I hated shoes growing up— Well, to be more accurate I hated the shoe culture growing up. I hated a lot of things growing up, but I really hated shoes— sneakers especially. As a kid, I wanted the hottest pair of Jordans coming out at any given time but my parents couldn’t afford it; and unlike most people, they actually let the fact that they couldn’t afford it stop them from purchasing it. (I know right!!) Truth be told my parents probably could afford it, they were just insanely cheap and couldn’t justify getting them (I was broke as the worst kind of joke at the time so I wasn’t going to get them either). No big deal I guess, I mean they were just shoes after all; but alas, they’re weren’t just shoes, they’re never just shoes, they’re always what you “just have to have” in order to gain any type of acceptance— so naturally, me not having them meant constant ridicule and taunts of being thought of as poor.
Thus begins the vicious cycle I endured through for most of adolescence. I was laughed at for not having the right sneakers, I was mocked for not knowing what the right sneakers were, I almost got into fights for even daring to come too close to scuffing someone’s sneakers; I found the whole subset incredibly elitist and ignorant but really I was jealous because they got to be a part of a culture I was kept out of. Over time, that jealousy became vitriol. I watched and studied people, like I tend to do always; I watched the extreme lengths they would take to protect their shoes from any bit of dirt or grime— toothbrushes, paper bags, slippers to wear outside until they could get indoors, the whole nine. I didn’t get it. The purpose for shoes, in my mind, was to keep your feet and the ground separated and these extremities done to take care of them showed borderline psychotic behavior.
Right around 14 was when I started my pretentious phase— reading higher grade level books, upping the vernacular and scoffing at everything that was beneath me (which was everything). It was around this time that I began to appreciate shoes or, at least what I considered, real shoes. Reading my dad’s GQ subscriptions for the latest on boat shoes, mocassins and oxfords. In my own mind, I turned the tide on sneakerheads, considering their affinity for “basketball shoes” immature and idiotic. I watched news stories about murder over these shoes and looked down on the whole culture for championing death in exchange for shoes you only wore once. More and more each day I hated all sneakers. I hated them with a passion that I let be known— I didn’t care about your cement 4s, I didn’t care about the color scheme of your pippens, I didn’t give a fuck that you “copped those questions joints” and I thought your mids were stupid. I hate everything about the sneaker game.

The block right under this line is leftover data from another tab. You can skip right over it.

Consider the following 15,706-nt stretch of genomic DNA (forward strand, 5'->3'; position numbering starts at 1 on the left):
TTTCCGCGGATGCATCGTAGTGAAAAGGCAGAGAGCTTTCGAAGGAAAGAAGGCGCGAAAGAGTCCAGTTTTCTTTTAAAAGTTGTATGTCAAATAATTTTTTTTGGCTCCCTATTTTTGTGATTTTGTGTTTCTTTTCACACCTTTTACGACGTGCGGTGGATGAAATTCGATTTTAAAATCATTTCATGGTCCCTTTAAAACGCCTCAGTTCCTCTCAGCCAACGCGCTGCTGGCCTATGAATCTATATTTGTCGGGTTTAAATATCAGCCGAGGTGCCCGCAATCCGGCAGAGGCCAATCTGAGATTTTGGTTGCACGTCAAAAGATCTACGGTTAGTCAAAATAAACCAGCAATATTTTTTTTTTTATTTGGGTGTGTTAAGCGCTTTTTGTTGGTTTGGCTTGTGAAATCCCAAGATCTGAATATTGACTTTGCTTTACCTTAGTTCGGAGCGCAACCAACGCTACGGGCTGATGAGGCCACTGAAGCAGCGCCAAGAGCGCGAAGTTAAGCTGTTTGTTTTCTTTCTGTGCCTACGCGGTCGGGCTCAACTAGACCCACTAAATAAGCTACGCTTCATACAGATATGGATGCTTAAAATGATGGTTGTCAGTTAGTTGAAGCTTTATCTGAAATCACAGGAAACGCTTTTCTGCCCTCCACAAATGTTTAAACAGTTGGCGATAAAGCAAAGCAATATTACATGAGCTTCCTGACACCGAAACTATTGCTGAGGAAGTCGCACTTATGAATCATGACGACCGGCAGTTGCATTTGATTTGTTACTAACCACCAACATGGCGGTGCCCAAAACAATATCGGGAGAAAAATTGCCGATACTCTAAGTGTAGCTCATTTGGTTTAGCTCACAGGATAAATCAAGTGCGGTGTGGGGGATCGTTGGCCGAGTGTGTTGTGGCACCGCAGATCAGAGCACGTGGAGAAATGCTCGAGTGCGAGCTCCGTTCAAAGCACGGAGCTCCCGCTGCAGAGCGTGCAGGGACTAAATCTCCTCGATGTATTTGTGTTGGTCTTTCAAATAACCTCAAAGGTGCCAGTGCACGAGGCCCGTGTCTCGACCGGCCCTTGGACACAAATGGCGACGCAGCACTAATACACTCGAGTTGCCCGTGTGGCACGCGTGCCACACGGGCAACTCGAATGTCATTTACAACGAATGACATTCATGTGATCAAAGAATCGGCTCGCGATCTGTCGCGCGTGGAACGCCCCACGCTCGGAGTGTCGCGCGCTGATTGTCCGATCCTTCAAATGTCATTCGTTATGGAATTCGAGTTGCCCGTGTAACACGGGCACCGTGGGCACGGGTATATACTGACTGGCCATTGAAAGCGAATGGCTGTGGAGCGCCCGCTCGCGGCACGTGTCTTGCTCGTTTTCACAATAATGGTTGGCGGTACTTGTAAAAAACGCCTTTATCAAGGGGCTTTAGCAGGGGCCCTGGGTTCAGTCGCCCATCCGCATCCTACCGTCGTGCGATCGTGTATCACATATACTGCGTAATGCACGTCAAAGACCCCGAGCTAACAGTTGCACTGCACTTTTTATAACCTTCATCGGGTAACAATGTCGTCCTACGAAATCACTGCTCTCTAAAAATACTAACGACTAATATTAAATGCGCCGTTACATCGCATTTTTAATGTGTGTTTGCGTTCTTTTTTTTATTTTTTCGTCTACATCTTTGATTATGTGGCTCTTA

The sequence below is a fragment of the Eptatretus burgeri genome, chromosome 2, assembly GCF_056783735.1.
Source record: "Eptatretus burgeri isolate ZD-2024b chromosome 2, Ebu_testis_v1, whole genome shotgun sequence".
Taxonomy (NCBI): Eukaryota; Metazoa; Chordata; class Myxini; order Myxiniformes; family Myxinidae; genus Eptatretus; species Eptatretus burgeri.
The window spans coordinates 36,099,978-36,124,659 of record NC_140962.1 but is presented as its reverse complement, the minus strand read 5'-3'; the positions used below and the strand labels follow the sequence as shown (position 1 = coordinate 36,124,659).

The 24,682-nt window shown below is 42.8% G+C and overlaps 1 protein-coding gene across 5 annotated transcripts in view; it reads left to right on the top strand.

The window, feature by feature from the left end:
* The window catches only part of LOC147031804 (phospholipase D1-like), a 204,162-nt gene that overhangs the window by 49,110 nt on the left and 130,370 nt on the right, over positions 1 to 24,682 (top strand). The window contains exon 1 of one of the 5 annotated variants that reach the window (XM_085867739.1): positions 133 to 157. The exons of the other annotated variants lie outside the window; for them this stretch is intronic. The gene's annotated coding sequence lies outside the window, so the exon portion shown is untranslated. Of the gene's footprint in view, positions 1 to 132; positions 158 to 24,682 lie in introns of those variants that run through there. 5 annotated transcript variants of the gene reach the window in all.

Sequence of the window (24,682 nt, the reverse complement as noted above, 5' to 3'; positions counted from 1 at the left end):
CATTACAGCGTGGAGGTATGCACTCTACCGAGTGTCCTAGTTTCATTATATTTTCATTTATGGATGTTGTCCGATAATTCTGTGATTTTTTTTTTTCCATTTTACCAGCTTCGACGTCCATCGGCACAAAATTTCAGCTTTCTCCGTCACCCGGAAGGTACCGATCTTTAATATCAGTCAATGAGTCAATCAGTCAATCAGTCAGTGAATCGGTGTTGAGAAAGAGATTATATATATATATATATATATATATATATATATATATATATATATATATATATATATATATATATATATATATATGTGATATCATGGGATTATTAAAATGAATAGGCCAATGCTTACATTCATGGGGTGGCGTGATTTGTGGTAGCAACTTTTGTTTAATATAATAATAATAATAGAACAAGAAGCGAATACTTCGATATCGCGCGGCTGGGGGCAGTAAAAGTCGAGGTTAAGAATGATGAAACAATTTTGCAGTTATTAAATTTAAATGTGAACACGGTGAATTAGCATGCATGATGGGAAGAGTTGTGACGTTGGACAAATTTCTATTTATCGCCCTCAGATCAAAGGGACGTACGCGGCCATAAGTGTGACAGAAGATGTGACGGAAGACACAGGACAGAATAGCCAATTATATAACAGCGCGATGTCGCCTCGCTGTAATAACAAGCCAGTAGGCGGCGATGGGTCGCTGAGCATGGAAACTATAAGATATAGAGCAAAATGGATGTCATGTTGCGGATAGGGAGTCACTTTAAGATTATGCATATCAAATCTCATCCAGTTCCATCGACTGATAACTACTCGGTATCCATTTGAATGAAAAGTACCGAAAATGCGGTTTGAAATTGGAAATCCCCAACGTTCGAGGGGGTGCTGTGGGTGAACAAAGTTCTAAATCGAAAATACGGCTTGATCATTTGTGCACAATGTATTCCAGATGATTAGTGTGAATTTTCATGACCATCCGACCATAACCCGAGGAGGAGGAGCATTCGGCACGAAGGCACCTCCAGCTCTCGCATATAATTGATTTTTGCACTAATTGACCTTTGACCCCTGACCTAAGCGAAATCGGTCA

That is until I got to college and met “the intelligent sneakerhead”. When I got to college I got to meet with some of the most brightest and most insightful people, something I was far from used to. They were thoughtful, challenging and refined— and a lot of them happened to be the biggest sneaker fiends ever. They didn’t just buy them to say they bought them; they knew about them. They knew the history of these shoes, they knew the value of them; the quality and the aesthetics of them. They frequented the sneaker forums to find out release dates and compare their collection to that of others. They were my shoe professors. The ones who taught me why they matter until I was ready to jump on my desk and rejoice, “oh captain, my captain!”. I always knew the game but these guys thought me to respect it and, slowly but surely, love it. All those years of anger disappeared and I again regressed to being a child, wishing I was a member of the secret society.
I’ll never be a sneakerhead (you damn near have to be born into that world), but, like all cultures I didn’t get to be a part of, I became a student of it. I got caught up in the world and began to understand why it mattered. There are still things I hate about it, but there are things to hate about anything; what was important was I finally found the merit in sneakers and footwear as a whole. I had to understand that the outfit is the sum of the whole— not just the shirt but everything together mixed with your own persona to bring it to life. I will forever love the day I became a fan of “those basketball shoes” I once decried. That being said, I sure hope I can get my hands on these Ewings that are dropping soon.

%d bloggers like this: